A dark kitchen can quickly nix a sale. But adding lighting requires minimal effort and expense. Buyers should consider recessed ceiling cans for good general lighting. The trend is for fewer and smaller cans (5 inches to 6 inches in diameter) to avoid a Swiss-cheese effect. They might also go with one attention-grabbing chandelier over a dining table and two or three large pendants above an island. All should be installed with dimmers to offer the option of different moods and LED bulbs for energy efficiency.

6. Paint the room.

Always the least expensive way to affect change, paint can be selected in a neutral shade for wide appeal. But nowadays, neutrals no longer just mean white or beige; soft greens and blues work well as universal mixers. Most design pros recommend steering clear of wallpaper, which can quickly date a room and attract grime.

7. Change the flooring.

Most kitchen floors don’t generate negative buzz unless they’re very worn or comprised of dated linoleum or vinyl. When that’s the case, an easy fix is to switch to popular real-wood planks that can be sealed well and are easy on the feet. New porcelain designs imitate real wood well and can be less costly to install and easier to maintain. Real estate pros working in cold climates should suggest buyers add electric heating mats underneath to warm toes on cold winter days.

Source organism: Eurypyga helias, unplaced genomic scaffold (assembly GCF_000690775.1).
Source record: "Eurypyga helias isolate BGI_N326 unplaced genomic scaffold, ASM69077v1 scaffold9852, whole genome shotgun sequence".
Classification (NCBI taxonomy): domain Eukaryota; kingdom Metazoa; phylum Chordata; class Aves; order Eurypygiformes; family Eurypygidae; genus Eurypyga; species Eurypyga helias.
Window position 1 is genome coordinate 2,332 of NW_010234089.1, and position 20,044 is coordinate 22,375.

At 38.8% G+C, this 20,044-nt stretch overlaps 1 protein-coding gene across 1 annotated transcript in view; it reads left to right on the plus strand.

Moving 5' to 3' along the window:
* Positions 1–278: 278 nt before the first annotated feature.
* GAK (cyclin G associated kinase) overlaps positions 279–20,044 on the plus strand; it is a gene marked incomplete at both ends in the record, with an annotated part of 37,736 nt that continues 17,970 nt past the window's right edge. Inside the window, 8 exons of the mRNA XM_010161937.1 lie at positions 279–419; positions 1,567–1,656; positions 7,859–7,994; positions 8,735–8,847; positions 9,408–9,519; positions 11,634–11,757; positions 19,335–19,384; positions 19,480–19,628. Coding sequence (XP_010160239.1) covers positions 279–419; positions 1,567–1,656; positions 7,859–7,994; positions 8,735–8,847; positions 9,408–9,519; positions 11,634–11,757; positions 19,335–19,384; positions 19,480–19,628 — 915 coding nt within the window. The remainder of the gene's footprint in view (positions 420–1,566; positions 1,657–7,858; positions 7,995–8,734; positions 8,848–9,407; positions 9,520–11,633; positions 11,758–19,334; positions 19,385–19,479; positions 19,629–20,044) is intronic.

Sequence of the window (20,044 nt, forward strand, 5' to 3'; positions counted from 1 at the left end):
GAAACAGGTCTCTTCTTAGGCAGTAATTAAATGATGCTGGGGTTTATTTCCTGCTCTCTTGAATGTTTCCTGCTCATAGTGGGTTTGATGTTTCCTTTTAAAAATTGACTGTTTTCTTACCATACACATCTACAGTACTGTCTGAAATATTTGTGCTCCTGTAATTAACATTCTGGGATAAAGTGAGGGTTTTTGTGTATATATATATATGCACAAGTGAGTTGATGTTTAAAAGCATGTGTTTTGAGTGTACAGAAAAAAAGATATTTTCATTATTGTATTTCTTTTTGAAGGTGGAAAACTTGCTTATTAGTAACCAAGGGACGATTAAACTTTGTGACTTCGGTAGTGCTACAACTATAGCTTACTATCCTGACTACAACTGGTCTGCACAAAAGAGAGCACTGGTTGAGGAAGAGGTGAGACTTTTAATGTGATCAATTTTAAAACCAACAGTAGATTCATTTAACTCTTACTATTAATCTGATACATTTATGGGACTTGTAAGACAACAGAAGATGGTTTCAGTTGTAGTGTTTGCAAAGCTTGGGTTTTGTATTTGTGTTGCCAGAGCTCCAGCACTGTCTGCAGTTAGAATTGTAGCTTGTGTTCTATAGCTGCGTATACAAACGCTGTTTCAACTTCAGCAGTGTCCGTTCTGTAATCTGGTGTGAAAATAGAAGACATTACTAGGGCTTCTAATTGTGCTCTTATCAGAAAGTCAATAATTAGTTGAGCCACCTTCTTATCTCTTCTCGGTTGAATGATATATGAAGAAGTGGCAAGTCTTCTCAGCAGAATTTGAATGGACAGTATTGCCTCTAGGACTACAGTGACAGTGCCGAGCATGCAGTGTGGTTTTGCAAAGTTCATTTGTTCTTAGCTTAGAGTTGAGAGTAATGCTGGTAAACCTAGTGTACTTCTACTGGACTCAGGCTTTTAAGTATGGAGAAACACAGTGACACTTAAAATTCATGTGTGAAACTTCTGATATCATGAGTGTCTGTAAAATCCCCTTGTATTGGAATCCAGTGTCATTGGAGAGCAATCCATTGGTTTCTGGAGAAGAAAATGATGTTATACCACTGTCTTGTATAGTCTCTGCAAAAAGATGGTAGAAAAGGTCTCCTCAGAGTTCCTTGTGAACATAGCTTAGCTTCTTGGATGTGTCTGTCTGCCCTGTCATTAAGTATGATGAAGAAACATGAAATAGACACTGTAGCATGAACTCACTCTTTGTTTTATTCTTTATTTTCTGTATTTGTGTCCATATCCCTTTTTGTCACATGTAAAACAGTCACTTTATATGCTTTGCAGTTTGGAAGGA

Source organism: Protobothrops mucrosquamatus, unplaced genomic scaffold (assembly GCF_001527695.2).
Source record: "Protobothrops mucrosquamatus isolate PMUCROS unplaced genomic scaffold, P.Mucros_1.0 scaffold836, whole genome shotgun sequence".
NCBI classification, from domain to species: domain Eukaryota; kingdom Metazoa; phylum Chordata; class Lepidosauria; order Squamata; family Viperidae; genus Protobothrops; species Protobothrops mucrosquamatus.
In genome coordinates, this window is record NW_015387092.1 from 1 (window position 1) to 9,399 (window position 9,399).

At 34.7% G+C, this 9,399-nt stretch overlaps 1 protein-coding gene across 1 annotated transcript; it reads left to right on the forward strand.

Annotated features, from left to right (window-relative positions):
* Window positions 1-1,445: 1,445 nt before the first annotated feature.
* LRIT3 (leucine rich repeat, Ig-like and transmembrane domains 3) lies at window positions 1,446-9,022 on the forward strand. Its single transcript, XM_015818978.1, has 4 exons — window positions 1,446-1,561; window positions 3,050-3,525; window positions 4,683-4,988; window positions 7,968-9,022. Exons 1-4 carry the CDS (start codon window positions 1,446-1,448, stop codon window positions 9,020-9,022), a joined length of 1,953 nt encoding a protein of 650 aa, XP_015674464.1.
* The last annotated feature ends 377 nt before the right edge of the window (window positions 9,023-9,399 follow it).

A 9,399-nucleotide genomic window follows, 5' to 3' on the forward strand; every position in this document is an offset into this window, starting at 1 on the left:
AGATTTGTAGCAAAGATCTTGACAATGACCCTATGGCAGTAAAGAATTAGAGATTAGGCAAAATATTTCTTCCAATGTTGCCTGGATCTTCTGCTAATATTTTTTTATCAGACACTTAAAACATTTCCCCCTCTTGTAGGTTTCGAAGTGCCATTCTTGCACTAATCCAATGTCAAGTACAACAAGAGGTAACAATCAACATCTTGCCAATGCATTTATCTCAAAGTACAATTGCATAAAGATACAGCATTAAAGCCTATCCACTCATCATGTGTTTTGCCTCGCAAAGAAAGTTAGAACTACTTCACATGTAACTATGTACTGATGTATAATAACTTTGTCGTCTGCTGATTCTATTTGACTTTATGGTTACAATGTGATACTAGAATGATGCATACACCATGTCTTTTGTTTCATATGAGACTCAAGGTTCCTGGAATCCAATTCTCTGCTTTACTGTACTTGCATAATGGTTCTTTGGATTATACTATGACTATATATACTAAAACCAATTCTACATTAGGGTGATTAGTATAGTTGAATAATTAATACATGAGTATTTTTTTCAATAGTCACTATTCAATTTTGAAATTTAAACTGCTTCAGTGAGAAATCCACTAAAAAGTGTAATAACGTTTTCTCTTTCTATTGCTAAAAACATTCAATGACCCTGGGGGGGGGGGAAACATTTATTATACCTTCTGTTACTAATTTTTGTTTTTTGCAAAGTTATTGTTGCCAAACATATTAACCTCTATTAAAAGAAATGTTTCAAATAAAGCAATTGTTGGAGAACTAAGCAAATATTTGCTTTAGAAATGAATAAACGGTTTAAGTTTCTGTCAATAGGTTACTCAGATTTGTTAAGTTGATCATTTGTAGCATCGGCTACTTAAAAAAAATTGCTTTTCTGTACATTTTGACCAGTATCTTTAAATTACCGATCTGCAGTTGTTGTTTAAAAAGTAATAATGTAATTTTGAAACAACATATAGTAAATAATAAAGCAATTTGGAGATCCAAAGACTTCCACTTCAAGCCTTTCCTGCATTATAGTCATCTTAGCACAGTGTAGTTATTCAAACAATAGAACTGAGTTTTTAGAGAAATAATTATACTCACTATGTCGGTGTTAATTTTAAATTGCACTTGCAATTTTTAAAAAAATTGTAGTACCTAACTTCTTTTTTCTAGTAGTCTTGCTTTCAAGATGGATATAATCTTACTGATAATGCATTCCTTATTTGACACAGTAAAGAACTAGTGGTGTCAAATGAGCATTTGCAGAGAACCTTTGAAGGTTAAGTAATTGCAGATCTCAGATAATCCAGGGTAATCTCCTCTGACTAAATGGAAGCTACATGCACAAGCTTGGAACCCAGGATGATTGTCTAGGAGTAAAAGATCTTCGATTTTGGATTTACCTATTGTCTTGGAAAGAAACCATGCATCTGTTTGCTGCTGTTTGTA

8. Add one “wow.”

Nothing impresses buyers more than one great splurge—the equivalent of a piece of statement jewelry in the hub of the home. Buyers on a budget can try a less costly solution with great personality. Remember the pot rack in the swank French-style kitchen in the movie “A Perfect Murder”? These can be purchased for less than $150, be installed easily by home owners (or by a pro if extra heavy), and make a big impact when filled with gleaming pots and pans—though the price jumps if buyers go all-out French style with copper. A thriftier and still eye-catching idea is adding a cool fabric for a window treatment or new seat cushions, says Clendenon.

9. Open up the room.

Open-plan living has been growing in popularity for years now, and many predict that trend will continue. Instead of everyone crowding into the kitchen, more home owners want this room to be part of surrounding spaces such as the living and dining room. Taking down a non-load-bearing wall makes sense, says architect Marica McKeel, principal of architecture firm Studio MM in New York. “If you want a professional to do it, the cost depends on the size of the wall, but it should be something a contractor could do in a couple hours for minimal cost,” she says.

While the final effect may not rival a Hollywood-ready kitchen, these smaller changes are still apt to make the space more appealing for cooking and congregating—and may some day woo buyers in the resale process.

Sample Projects


 


 


 


 

Source: Cannon Christian. All photos courtesy of previewfirst.com.